“Like when Joshua and his men blew their trumpets in the Bible and the walls of Jericho fell down?” asks someone. “Yes, sort of like that,” says Dean, with a smile.
The moment we’ve all been waiting for arrives. The sky glows orange and the sea shimmers in a sheen of silver as the golden orb rises into the heavens – and sends a bright ray through the triangular hole in the dolmen, striking the little pool of water at our feet, just as Dean said it would.
Could this all be an amazing coincidence or the stuff of esoteric fantasy? If this was the only site like this on the mountain, maybe. But it’s one of a network of many, the placement of rocks so finely calibrated that they take into account the tilting or precession of the Earth calculated by astronomers to take place over 41 000 years.
I’ve visited a number of these sites with Dean over the years. One on the western side of Lion’s Head, itself a huge sundial, is a boulder shaped like a giant’s head, carefully balanced on two rocks, facing south and with a carved eye hole through the rock, acting like a Stone Age telescope.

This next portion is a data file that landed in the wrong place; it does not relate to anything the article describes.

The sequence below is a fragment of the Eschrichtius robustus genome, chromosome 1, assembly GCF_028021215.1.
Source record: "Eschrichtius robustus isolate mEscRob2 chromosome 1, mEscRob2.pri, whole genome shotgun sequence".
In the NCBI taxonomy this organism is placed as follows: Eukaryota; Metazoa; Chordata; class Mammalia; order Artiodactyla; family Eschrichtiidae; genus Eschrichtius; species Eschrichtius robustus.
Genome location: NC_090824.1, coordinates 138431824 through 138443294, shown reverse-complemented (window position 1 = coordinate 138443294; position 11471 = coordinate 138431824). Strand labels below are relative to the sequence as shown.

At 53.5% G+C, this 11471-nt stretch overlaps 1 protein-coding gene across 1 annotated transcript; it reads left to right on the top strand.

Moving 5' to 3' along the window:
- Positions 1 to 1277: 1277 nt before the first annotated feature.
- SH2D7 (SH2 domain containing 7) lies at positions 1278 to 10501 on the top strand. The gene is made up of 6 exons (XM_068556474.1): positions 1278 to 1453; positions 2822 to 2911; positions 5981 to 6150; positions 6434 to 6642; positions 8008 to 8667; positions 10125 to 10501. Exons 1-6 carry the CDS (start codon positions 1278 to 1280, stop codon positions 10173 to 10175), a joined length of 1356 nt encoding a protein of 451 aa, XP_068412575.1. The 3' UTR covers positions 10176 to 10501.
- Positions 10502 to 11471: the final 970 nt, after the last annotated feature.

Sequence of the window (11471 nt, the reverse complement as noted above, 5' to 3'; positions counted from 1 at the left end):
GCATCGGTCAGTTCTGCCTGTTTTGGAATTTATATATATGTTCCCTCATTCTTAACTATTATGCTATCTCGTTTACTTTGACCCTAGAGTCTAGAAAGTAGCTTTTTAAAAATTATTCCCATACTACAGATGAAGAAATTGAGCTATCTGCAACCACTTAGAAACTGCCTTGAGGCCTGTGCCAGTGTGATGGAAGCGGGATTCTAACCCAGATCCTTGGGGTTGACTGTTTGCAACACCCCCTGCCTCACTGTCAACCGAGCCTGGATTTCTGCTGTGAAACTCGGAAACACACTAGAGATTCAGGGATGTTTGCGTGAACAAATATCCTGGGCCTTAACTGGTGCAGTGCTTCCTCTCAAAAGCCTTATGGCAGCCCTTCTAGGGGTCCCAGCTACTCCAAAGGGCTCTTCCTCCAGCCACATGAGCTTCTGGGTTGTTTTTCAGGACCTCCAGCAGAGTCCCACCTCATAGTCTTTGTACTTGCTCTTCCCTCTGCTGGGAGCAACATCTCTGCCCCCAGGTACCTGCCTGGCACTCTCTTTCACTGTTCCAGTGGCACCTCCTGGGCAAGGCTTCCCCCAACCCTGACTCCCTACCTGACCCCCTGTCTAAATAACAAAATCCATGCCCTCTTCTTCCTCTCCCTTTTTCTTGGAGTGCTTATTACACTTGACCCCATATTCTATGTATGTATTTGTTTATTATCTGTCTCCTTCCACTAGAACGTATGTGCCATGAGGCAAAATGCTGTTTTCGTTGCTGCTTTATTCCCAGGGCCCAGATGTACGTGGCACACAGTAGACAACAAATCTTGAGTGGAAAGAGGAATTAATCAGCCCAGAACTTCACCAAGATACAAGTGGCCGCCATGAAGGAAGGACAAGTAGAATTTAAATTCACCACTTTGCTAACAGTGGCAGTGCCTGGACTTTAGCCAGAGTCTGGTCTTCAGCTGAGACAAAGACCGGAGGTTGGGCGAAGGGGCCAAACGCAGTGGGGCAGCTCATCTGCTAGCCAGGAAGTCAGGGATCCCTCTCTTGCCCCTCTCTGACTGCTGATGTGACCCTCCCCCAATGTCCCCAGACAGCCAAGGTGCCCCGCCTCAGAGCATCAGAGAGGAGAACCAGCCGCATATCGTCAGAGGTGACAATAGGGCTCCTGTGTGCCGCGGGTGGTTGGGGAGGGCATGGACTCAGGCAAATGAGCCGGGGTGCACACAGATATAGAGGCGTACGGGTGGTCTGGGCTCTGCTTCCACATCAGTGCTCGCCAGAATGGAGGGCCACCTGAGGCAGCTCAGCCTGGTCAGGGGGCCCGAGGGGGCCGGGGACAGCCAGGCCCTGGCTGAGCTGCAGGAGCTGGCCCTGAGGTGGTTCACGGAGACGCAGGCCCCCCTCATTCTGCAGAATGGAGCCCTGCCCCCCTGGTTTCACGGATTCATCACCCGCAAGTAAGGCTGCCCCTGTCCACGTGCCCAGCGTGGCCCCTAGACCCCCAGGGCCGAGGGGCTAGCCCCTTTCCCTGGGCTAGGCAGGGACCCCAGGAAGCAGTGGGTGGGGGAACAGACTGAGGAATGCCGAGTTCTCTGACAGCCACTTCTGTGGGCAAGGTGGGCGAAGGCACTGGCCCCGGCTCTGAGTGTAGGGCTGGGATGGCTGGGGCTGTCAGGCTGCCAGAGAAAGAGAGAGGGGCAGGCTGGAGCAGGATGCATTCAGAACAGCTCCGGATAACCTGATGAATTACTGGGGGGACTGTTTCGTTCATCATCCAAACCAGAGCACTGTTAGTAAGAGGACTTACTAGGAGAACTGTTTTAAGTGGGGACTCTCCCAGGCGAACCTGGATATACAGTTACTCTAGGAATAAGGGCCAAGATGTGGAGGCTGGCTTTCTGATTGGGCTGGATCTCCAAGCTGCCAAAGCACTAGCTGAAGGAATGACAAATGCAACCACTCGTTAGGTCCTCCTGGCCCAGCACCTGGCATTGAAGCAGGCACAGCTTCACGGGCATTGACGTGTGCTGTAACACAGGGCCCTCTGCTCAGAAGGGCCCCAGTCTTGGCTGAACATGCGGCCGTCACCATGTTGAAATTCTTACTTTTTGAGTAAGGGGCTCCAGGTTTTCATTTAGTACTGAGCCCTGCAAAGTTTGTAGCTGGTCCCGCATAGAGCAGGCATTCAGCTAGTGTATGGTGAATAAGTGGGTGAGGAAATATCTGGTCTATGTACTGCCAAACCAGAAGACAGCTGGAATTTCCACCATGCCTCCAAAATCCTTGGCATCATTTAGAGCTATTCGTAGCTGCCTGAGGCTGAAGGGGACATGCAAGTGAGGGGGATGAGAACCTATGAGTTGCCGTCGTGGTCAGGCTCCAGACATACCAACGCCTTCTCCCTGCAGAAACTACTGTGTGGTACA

Shedding some light on the future
Dean is working with SANParks to get Table Mountain’s sacred sites recognised and protected as they could become as big a tourism drawcard as Britain’s Stonehenge, the pyramids of Egypt and Machu Picchu in Peru.
“Instead of creating monuments in the forms left by the ancient Egyptians, and the Mayan and Inca civilisations, it could be that the early people in Southern Africa applied their understanding of sacred geometry in the landscape around them,” says Dean. “The shelters, shrines, rock profiles and marker stones across the country have been carefully chosen or positioned. All are aligned to interact with each other, and together they create a unique geometric grid of light, shadows and reflections across the land.”